All Night Awake: Not as good as Ill Met

fantasy book reviews science fiction book reviewsfantasy book reviews Sarah A Hoyt All Night AwakeAll Night Awake by Sarah A. Hoyt

I wasn’t expecting a sequel to Ill Met by Moonlight. That novel was complete and satisfactory in itself, so the appearance of a sequel came as a pleasant surprise.

Unfortunately, I didn’t like All Night Awake quite as much as Ill Met by Moonlight, for several reasons. First, the metaphysics were more confusing than in the first book. Second, the constant use of Shakespearean quotes gets a little heavy-handed from time to time. Third, this book doesn’t stand on its own as well as Ill Met by Moonlight; it would make no sense without the first volume and too obviously sets up the third.

That said, All Night Awake is worth reading if you enjoyed Ill Met by Moonlight and want to catch up with the characters. Quicksilver, the gender-bending elf who became king of Fairyland at the end of Ill Met by Moonlight, has ruled his kingdom now for ten mortal years. At the behest of his beloved wife, Ariel, he has promised fidelity and suppressed his female aspect, Lady Silver. But when his evil brother Sylvanus hatches a diabolical plan to take over the world, Quicksilver must go to London to save both the human world and the elfin one. And there, Lady Silver demands her share of attention. Two of her ex-lovers live in the city: Will Shakespeare, starving artist, determined to remain faithful to his wife after his one lapse, and Kit Marlowe, famous and admired, but haunted by memories of his fairy lover and by the deaths of men he has betrayed over the years.

Without being preachy or pedantic, Hoyt delivers a moving story of love and honor, marriage and temptation, friendship and betrayal. And along the way, there’s a bit of humor. For example, Marlowe makes a habit of never actually calling Shakespeare “Shakespeare.” Instead he cobbles together synonyms — Wigglestick” is one example.

I would add the caveat that this book is more violent than Ill Met by Moonlight.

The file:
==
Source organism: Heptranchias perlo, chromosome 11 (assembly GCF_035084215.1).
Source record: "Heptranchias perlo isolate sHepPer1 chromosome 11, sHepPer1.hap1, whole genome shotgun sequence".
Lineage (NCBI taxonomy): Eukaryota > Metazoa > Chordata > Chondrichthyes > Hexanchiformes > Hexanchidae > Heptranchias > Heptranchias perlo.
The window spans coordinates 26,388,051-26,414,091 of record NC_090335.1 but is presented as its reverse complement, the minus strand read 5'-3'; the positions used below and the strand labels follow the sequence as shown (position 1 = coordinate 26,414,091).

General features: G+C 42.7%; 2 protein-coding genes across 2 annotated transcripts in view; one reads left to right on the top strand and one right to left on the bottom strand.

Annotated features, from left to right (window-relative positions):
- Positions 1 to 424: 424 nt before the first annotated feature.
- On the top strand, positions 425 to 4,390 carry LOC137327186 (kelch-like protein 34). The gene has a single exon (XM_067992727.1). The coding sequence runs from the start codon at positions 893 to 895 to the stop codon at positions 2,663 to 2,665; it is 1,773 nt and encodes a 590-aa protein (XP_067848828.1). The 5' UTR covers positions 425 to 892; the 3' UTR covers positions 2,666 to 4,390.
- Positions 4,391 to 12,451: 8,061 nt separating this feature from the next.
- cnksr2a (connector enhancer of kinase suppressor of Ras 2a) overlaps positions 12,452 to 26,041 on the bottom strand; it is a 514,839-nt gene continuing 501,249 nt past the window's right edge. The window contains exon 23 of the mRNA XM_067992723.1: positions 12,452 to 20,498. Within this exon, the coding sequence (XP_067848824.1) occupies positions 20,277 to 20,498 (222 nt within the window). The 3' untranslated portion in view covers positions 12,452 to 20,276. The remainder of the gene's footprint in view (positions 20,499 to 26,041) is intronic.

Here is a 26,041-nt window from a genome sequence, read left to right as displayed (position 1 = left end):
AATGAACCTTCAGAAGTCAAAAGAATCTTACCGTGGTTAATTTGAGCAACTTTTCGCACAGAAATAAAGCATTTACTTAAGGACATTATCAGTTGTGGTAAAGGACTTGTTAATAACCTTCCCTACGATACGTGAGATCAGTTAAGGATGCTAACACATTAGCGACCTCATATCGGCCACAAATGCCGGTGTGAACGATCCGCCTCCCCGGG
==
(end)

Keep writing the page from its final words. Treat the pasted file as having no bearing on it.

Shakespearean Fantasies — (2001-2003) Publisher: A world not of this world but in it-where a transparent palace hangs suspended in mid-air and tiny fairies twinkle here and there…where a traitorous king holds court before elven lords and ladies… and where fantastical tragedies and capricious romances reach out to entangle mortal souls… Enter: William Shakespeare. This enchanting fantasy debut begins with the disappearance of young Will Shakespeare’s wife and newborn daughter-a mystery that draws the Bard into a realm beyond imagination… and beyond reality. Held captive by the devious ruler of the elves and fairies, Shakespeare’s family appears lost to him forever. But an alluring elf named Quicksilver takes a fancy to Shakespeare-and sees a chance to set things right. Can a mere schoolteacher win his wife back from a king? Or will Shakespeare fall prey to his own desires-and the cunning schemes of the unpredictable elf?

Sarah A Hoyt Shakespearean Fantasies book reviews 1. Ill Met by Moonlight 2. All Night Awake 3. Any Man So DaringSarah A Hoyt Shakespearean Fantasies book reviews 1. Ill Met by Moonlight 2. All Night Awake 3. Any Man So DaringSarah A Hoyt Shakespearean Fantasies book reviews 1. Ill Met by Moonlight 2. All Night Awake 3. Any Man So Daring


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KELLY LASITER, with us since July 2008, is a mild-mannered academic administrative assistant by day, but at night she rules over a private empire of tottering bookshelves. Kelly is most fond of fantasy set in a historical setting (a la Jo Graham) or in a setting that echoes a real historical period (a la George RR Martin and Jacqueline Carey). She also enjoys urban fantasy and its close cousin, paranormal romance, though she believes these subgenres’ recent burst in popularity has resulted in an excess of dreck. She is a sucker for pretty prose (she majored in English, after all) and mythological themes.

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